Prince, the Creator: The Unparalleled Vision of 'Purple Rain'

Before Kanye, before Beyonce, there was Prince.

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Complex Original

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I don't have vivid memories of much, but I remember everything about the first time I watched Prince's Purple Rain. I was a Dave Matthews Band-listening college junior living in a sorry, mouse-riddled apartment on Hoffman Street in the Bronx, and me and my two roommates needed a way to pass an afternoon. Midday sun shone through the makeshift red curtains we had hung months earlier. And Purple Rain happened to be on Netflix. We obviously knew who Prince was, but none of us were fans. The album, or any of Prince's music, isn't what made us hit play—it was that cover. That image of Prince, in that purple suit, on that purple motorcycle, staring through the camera with his mouth slightly cocked and his eyes burning. The confidence Prince harnessed for that cover image is unfathomable—the power and assuredness of that single glance is at once inviting, mysterious, and dangerous. You can feel Prince's talent through it, and the complete certainty that what lies underneath it is the best, most singular thing ever made. Not that we acknowledged it at the time, but that one look was enough. 

So much is noteworthy about Purple Rain—the bad acting, its mixed message towards women, the unbelievable performance pieces, Lake Minnetonka—but most of all is how clear it is that the movie is borne from one mind. From top to bottom, from the casting to the music to the story, Purple Rain is entirely Prince's vision. Before Kanye West made "Runaway," before Beyonce made Lemonade, there was Purple Rain.

Long before the movie came out, Prince worked through his ideas for it in a solitary notebook, and made it clear to his record label that the only way he was making a new album was if they let him make a motion picture to go with it. To Prince, Prince wasn't just a musician, no matter what anyone told him. "It wasn't even arrogance," Prince's former tour manager Alan Leeds told SPIN. "It was beyond confidence. It was destiny." Revolution keyboardist Lisa Cavallo added,  "You know how he is—it wasn't about coming out with the next record. The next record had to be a whole environment."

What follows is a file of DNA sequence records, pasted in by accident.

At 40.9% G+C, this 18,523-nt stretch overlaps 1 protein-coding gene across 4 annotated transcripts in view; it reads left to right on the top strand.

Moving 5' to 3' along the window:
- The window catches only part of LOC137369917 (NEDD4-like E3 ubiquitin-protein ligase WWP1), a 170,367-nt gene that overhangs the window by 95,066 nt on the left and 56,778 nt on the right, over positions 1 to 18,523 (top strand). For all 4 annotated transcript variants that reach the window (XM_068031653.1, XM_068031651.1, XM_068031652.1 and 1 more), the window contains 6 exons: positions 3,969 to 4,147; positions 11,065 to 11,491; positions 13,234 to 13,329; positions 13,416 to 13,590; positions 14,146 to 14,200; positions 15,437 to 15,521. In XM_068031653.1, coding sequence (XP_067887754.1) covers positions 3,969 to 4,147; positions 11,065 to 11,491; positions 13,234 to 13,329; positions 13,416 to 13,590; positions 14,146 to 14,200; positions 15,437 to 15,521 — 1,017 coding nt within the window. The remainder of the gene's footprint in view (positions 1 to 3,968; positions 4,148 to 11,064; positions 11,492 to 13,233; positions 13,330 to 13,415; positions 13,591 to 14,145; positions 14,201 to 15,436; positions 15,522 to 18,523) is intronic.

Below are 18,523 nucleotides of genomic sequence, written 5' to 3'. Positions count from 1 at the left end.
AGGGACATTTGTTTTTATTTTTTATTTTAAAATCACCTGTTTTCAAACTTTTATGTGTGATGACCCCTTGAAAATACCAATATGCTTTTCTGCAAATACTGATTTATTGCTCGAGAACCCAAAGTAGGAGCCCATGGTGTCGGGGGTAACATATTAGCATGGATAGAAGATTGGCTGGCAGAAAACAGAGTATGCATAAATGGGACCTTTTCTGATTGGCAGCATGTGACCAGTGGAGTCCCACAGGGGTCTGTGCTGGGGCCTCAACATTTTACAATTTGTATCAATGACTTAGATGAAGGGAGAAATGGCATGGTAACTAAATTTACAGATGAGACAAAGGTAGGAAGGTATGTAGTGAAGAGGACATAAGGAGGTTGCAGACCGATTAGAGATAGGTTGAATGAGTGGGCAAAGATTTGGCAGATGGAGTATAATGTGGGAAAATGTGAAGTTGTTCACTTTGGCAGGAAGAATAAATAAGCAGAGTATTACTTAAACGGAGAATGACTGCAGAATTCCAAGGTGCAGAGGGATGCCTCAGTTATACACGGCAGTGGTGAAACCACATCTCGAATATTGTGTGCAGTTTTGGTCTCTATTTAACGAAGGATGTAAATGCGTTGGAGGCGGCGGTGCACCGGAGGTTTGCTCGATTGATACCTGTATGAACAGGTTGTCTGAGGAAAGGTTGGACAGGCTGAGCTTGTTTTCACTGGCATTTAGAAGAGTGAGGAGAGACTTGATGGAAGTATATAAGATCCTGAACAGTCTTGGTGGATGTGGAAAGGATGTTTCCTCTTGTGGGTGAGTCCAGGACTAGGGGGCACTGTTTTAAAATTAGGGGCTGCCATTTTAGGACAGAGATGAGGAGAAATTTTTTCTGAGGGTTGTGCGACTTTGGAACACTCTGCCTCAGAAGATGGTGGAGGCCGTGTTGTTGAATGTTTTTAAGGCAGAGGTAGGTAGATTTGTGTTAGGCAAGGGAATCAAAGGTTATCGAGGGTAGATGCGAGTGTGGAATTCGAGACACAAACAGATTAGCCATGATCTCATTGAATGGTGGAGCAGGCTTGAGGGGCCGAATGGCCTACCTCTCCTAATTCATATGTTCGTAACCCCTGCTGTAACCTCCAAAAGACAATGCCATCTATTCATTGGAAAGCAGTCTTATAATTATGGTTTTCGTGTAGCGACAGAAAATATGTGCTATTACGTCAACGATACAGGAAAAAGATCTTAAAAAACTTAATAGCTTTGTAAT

And it is. From the "Dearly beloved..." that opens Purple Rain to the very end, which includes Prince spraying Minneapolis' First Avenue audience with foam before ending on a freeze-frame of the musician, basking in a glowing purple halo, the movie has a voice, feeling, and atmosphere like none other. It's rare to be able to watch something and immediately feel so close to its creator, to share his or her emotions, and to have a deep understanding that everything in the creator's life led up to what you see on the screen. Purple Rain was Prince's destiny, as Leeds said. But what's more remarkable is how palpable that destiny is to the audience. Communicating through a medium in that way isn't easy—it requires true genius.

I don't know that I can write about the performances—which were filmed live—in Purple Rain in a way that will do them justice. Every image is iconic. Haunting. Cathartic. The way Prince turns a love song into a threat when he asks Apollonia, "What's it gonna be, baby?" in "The Beautiful Ones," as a synthesizer howls in the distance; the lighting and choreography of the breakdown in "Computer Blue"; Prince vibrating on a raised platform, a black mask covering his eyes, along to the climax of "Darling Nikki"; the first chords of "Purple Rain," the repeating riff of Prince's guitar solo, and the twinkling of the keys as Prince rushes from the stage to his dressing room, and back again. They're moments unmatched in film since, and they're all the more amazing when you consider that Prince and the Revolution needed no more than three takes for each of those performances. As Cavallo said in that same SPIN interview: "I said to Prince, 'You know, Albert [Magnoli, Purple Rain director] is gonna want to do 20 takes.' And Prince, he almost changed color. 'I'll give him one take for each song.'"

It's easy to spot audience members crying during some of the movie's performances, and it's even easier to understand why.

At the end of Purple Rain, after Prince's demons are exorcized, after "Purple Rain," there's a celebration. Prince tiptoes to "I Would Die 4 U" and happily mimes the chorus, and then fully releases during "Baby I'm a Star." It's an outright declaration of joy and accomplishment. It's the happiest I've ever seen Prince. He did it. He unfurled the sharpness of his genius, and the brilliance of his vision, on the world, never letting a single doubter stop him. It's impossible not to share Prince's joy in that moment. 

Prince was a star, the essential definition of one, and it's heartbreaking to know we lost him.

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